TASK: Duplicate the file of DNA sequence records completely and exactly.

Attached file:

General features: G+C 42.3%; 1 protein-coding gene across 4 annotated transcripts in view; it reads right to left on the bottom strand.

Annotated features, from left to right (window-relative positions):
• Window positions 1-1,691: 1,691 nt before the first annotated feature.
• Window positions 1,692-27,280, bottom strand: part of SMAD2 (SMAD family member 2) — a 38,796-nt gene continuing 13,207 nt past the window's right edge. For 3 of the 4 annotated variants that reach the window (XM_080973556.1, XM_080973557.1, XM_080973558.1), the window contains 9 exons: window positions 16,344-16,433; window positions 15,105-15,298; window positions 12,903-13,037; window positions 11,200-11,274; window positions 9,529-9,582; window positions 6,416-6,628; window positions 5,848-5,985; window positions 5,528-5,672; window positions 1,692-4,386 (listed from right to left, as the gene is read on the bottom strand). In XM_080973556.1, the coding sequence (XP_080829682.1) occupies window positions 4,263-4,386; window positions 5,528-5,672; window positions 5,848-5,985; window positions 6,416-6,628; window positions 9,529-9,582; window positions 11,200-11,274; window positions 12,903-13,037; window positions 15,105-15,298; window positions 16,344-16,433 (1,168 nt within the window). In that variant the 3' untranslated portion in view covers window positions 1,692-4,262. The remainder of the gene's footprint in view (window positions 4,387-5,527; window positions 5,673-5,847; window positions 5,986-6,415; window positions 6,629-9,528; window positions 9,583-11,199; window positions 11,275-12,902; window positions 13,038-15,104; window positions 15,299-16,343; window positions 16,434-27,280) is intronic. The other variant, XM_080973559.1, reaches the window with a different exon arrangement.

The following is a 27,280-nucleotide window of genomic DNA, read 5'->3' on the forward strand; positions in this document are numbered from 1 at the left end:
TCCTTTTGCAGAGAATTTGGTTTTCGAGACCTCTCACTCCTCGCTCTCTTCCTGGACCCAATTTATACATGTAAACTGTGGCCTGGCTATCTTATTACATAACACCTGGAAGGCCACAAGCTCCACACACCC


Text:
General features: G+C 42.3%; 1 protein-coding gene across 4 annotated transcripts in view; it reads right to left on the bottom strand.

Annotated features, from left to right (window-relative positions):
• Window positions 1-1,691: 1,691 nt before the first annotated feature.
• Window positions 1,692-27,280, bottom strand: part of SMAD2 (SMAD family member 2) — a 38,796-nt gene continuing 13,207 nt past the window's right edge. For 3 of the 4 annotated variants that reach the window (XM_080973556.1, XM_080973557.1, XM_080973558.1), the window contains 9 exons: window positions 16,344-16,433; window positions 15,105-15,298; window positions 12,903-13,037; window positions 11,200-11,274; window positions 9,529-9,582; window positions 6,416-6,628; window positions 5,848-5,985; window positions 5,528-5,672; window positions 1,692-4,386 (listed from right to left, as the gene is read on the bottom strand). In XM_080973556.1, the coding sequence (XP_080829682.1) occupies window positions 4,263-4,386; window positions 5,528-5,672; window positions 5,848-5,985; window positions 6,416-6,628; window positions 9,529-9,582; window positions 11,200-11,274; window positions 12,903-13,037; window positions 15,105-15,298; window positions 16,344-16,433 (1,168 nt within the window). In that variant the 3' untranslated portion in view covers window positions 1,692-4,262. The remainder of the gene's footprint in view (window positions 4,387-5,527; window positions 5,673-5,847; window positions 5,986-6,415; window positions 6,629-9,528; window positions 9,583-11,199; window positions 11,275-12,902; window positions 13,038-15,104; window positions 15,299-16,343; window positions 16,434-27,280) is intronic. The other variant, XM_080973559.1, reaches the window with a different exon arrangement.

The following is a 27,280-nucleotide window of genomic DNA, read 5'->3' on the forward strand; positions in this document are numbered from 1 at the left end:
TCCTTTTGCAGAGAATTTGGTTTTCGAGACCTCTCACTCCTCGCTCTCTTCCTGGACCCAATTTATACATGTAAACTGTGGCCTGGCTATCTTATTACATAACACCTGGAAGGCCACAAGCTCCACACACCC